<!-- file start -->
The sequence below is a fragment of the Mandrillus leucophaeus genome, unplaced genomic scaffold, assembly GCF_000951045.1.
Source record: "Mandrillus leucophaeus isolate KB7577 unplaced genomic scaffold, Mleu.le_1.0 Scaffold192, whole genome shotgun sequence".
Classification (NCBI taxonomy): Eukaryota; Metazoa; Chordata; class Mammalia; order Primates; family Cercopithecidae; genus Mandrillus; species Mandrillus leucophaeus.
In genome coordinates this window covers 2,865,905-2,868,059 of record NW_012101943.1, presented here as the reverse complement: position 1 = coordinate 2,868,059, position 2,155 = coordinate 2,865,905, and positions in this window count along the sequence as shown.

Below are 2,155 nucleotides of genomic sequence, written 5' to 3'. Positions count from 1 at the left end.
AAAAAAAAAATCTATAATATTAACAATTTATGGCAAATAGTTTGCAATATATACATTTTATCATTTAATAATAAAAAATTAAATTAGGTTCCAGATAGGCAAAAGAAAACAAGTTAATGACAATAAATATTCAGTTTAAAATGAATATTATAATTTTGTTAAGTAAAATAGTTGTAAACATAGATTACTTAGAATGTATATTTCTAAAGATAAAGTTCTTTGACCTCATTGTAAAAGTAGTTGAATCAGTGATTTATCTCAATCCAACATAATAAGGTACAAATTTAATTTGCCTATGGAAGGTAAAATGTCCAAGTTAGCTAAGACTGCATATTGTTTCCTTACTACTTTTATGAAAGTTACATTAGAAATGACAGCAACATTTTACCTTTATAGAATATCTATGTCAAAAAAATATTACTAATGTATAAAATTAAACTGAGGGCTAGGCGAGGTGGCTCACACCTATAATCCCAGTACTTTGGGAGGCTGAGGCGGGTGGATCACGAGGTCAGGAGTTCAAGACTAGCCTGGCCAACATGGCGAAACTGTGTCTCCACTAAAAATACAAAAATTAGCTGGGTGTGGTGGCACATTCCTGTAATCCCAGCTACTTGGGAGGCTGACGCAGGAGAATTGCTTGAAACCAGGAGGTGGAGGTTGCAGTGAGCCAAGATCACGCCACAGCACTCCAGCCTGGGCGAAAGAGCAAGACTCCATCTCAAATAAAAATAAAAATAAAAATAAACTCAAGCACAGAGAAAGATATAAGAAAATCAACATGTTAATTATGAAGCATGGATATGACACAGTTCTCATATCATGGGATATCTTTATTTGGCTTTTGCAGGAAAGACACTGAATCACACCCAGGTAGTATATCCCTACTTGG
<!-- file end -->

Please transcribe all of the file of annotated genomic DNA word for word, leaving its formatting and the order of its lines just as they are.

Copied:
The sequence below is a fragment of the Mandrillus leucophaeus genome, unplaced genomic scaffold, assembly GCF_000951045.1.
Source record: "Mandrillus leucophaeus isolate KB7577 unplaced genomic scaffold, Mleu.le_1.0 Scaffold192, whole genome shotgun sequence".
Classification (NCBI taxonomy): Eukaryota; Metazoa; Chordata; class Mammalia; order Primates; family Cercopithecidae; genus Mandrillus; species Mandrillus leucophaeus.
In genome coordinates this window covers 2,865,905-2,868,059 of record NW_012101943.1, presented here as the reverse complement: position 1 = coordinate 2,868,059, position 2,155 = coordinate 2,865,905, and positions in this window count along the sequence as shown.

Below are 2,155 nucleotides of genomic sequence, written 5' to 3'. Positions count from 1 at the left end.
AAAAAAAAAATCTATAATATTAACAATTTATGGCAAATAGTTTGCAATATATACATTTTATCATTTAATAATAAAAAATTAAATTAGGTTCCAGATAGGCAAAAGAAAACAAGTTAATGACAATAAATATTCAGTTTAAAATGAATATTATAATTTTGTTAAGTAAAATAGTTGTAAACATAGATTACTTAGAATGTATATTTCTAAAGATAAAGTTCTTTGACCTCATTGTAAAAGTAGTTGAATCAGTGATTTATCTCAATCCAACATAATAAGGTACAAATTTAATTTGCCTATGGAAGGTAAAATGTCCAAGTTAGCTAAGACTGCATATTGTTTCCTTACTACTTTTATGAAAGTTACATTAGAAATGACAGCAACATTTTACCTTTATAGAATATCTATGTCAAAAAAATATTACTAATGTATAAAATTAAACTGAGGGCTAGGCGAGGTGGCTCACACCTATAATCCCAGTACTTTGGGAGGCTGAGGCGGGTGGATCACGAGGTCAGGAGTTCAAGACTAGCCTGGCCAACATGGCGAAACTGTGTCTCCACTAAAAATACAAAAATTAGCTGGGTGTGGTGGCACATTCCTGTAATCCCAGCTACTTGGGAGGCTGACGCAGGAGAATTGCTTGAAACCAGGAGGTGGAGGTTGCAGTGAGCCAAGATCACGCCACAGCACTCCAGCCTGGGCGAAAGAGCAAGACTCCATCTCAAATAAAAATAAAAATAAAAATAAACTCAAGCACAGAGAAAGATATAAGAAAATCAACATGTTAATTATGAAGCATGGATATGACACAGTTCTCATATCATGGGATATCTTTATTTGGCTTTTGCAGGAAAGACACTGAATCACACCCAGGTAGTATATCCCTACTTGG